Here's the thing - I'm just not that into children, or childhood. I mean, I appreciate that it is kind of a fascinating period of discovery in a person's life, and indeed, I think it's kind of interesting to occasionally consider what the world looks like to a little kid, but I can only sustain that interest for so long. I have absolutely no patience for books (and films) that seek to recapture the "magic" of childhood. Oh, that time of innocence and wonder, that precious naivete that somehow gets construed as moral virtue - blech. Kids aren't better than adults. They don't hold the secrets to the universe. Yes, they have an intriguing worldview, but let's not go overboard.
I say all this, because Weiser Dawidek relies heavily on this mystification of childhood. And this has a lot to do with why I didn't like it very much. The book centers around a mystery - Weiser's disappearance. It's not weird enough that he just vanished one day; actually, Weiser was a pretty odd dude from the get-go. A very odd dude with a penchant for explosives. Who could talk to animals, kinda. And was _really_ good at soccer. Oh, and could levitate. What a character, eh? The thing is, the book doesn't really give you any kind of explanation, or motivate this mystery in any way. At the same time, the book does a rather good job of showing you the world from a child's perspective; how kids make sense of the world in very strange ways because they are too dumb to do otherwise, ahem, don't understand how it works yet. In other words, kids create these wierd causal chains, and have a bizarre sort of narrative logic because they're missing certain key premises that we take for granted. So they'll connect stuff that seems to be totally unrelated, for instance, or come up with strange explanations for things, like "the man on the radio said that the play was cancelled because somebody named mr lincoln had been shot and everyone started to cry because now they wouldn't find out how the play ended". While I'm generally a fan of estrangement, in this text it doesn't really work. The kid's perspective is well executed, but on the other hand, it renders him somewhat unreliable as a narrator. Which is a bit of a problem, if we are to believe that Weiser is indeed some kind of sacred figure. It's not that it automatically means that he isn't, but we at least want a second opinion. And there's the rub - the narrator's buddies, whom he goes back and finds years later, don't seem to care. Is it that they don't care? Or are too traumatized to say? Or just don't really remember? Who knows. Again, we're depending on the narrator to interpret them, so we just don't know. So basically, in my eyes the book totally sabotaged itself.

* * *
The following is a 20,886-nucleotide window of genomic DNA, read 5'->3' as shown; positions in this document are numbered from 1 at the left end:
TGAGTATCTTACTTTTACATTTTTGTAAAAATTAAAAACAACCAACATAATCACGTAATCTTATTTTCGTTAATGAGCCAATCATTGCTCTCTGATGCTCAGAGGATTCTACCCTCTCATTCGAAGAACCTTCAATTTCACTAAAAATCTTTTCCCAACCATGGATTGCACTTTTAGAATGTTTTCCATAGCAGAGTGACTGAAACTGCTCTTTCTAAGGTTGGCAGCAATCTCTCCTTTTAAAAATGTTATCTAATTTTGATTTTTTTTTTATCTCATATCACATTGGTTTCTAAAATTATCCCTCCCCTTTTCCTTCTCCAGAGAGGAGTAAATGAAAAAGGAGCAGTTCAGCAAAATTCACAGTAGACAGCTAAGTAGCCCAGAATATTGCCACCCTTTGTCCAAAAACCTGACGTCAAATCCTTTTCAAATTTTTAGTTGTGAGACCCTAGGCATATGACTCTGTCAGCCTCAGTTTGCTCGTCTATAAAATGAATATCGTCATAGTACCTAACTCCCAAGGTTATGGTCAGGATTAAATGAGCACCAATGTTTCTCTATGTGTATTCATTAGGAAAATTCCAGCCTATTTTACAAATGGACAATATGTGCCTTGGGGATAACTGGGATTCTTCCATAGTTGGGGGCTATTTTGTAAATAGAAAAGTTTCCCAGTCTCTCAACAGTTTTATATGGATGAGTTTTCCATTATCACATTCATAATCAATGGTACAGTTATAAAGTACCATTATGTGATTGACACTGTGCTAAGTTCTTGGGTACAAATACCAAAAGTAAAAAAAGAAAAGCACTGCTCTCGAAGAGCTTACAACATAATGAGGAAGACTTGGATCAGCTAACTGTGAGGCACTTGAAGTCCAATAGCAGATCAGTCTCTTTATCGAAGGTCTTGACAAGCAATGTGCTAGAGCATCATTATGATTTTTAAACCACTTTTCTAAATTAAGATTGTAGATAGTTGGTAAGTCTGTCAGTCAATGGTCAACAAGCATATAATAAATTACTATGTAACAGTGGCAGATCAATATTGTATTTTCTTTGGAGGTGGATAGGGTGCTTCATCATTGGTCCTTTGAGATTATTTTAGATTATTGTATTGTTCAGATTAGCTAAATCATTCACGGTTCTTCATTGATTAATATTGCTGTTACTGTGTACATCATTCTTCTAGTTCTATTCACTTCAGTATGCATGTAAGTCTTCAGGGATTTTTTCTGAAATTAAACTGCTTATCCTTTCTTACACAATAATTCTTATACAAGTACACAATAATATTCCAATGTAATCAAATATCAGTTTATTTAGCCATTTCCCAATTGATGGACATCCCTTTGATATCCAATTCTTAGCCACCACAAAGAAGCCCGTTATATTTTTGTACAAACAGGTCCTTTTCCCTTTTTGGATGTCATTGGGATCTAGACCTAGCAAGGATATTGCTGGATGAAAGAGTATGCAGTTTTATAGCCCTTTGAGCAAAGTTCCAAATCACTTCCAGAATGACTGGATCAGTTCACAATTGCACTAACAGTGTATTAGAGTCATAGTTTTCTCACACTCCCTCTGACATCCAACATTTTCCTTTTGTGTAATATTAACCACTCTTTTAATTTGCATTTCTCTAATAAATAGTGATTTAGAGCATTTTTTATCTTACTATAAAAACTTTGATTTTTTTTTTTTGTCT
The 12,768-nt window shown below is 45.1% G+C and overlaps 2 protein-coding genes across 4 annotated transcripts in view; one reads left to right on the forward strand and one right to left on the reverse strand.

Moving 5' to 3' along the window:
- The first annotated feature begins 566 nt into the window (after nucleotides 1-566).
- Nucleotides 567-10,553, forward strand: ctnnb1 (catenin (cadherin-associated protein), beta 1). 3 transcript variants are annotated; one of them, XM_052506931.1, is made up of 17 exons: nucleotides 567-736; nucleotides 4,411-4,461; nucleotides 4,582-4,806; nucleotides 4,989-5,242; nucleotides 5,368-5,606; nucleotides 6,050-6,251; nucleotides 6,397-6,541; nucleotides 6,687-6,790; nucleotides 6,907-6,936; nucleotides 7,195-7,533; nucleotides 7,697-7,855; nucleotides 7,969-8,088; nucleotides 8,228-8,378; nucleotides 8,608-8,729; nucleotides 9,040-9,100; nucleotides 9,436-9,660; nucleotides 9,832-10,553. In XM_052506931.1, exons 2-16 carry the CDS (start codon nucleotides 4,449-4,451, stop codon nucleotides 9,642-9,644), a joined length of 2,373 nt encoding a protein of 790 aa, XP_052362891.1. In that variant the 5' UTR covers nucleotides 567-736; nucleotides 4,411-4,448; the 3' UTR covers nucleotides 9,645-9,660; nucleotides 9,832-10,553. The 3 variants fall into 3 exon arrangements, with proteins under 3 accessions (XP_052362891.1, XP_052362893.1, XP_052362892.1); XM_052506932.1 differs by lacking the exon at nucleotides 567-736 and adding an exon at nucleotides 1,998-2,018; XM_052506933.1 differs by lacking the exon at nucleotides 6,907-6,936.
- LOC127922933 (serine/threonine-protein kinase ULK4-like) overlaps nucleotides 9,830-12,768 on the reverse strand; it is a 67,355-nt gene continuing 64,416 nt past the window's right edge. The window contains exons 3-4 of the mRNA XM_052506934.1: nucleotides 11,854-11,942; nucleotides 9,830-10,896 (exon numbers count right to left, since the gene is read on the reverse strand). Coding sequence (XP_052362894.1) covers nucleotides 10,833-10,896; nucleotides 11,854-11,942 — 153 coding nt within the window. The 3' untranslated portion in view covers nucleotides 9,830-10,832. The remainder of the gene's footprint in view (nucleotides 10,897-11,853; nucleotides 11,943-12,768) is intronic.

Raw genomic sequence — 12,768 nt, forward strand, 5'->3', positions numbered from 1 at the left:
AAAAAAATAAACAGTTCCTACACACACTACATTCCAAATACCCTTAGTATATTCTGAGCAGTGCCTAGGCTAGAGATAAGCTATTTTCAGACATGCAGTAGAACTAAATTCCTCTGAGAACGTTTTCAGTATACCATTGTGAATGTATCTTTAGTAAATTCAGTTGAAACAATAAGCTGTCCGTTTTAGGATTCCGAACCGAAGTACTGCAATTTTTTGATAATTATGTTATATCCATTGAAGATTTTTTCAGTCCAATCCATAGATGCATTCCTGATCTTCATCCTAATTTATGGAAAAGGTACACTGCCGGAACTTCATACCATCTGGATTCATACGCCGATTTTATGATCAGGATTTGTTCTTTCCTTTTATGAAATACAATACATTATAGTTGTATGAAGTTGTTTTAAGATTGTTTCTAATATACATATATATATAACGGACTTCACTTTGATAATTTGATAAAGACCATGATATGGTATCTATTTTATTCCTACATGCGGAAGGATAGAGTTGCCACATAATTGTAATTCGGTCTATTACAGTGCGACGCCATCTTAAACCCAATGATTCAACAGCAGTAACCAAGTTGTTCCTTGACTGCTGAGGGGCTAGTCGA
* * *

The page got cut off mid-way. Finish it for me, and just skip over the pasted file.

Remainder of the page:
Furthermore, I found myself unable to muster up a lot of sympathy for the narrator in the present. He mostly seemed like an intrusive, whiny guy who was way too hung up on his childhood. Plus, the trope of repeating over and over "This is not a book about Weiser. I'm just writing, just trying to figure things out." and "Oh, but I have to go back and explain x, and I will justify my repetetiveness by subtly hinting at my deep deep trauma" - seriously groan inducing.
All in all, a sort of emo mystery melodrama. Not my bag, baby.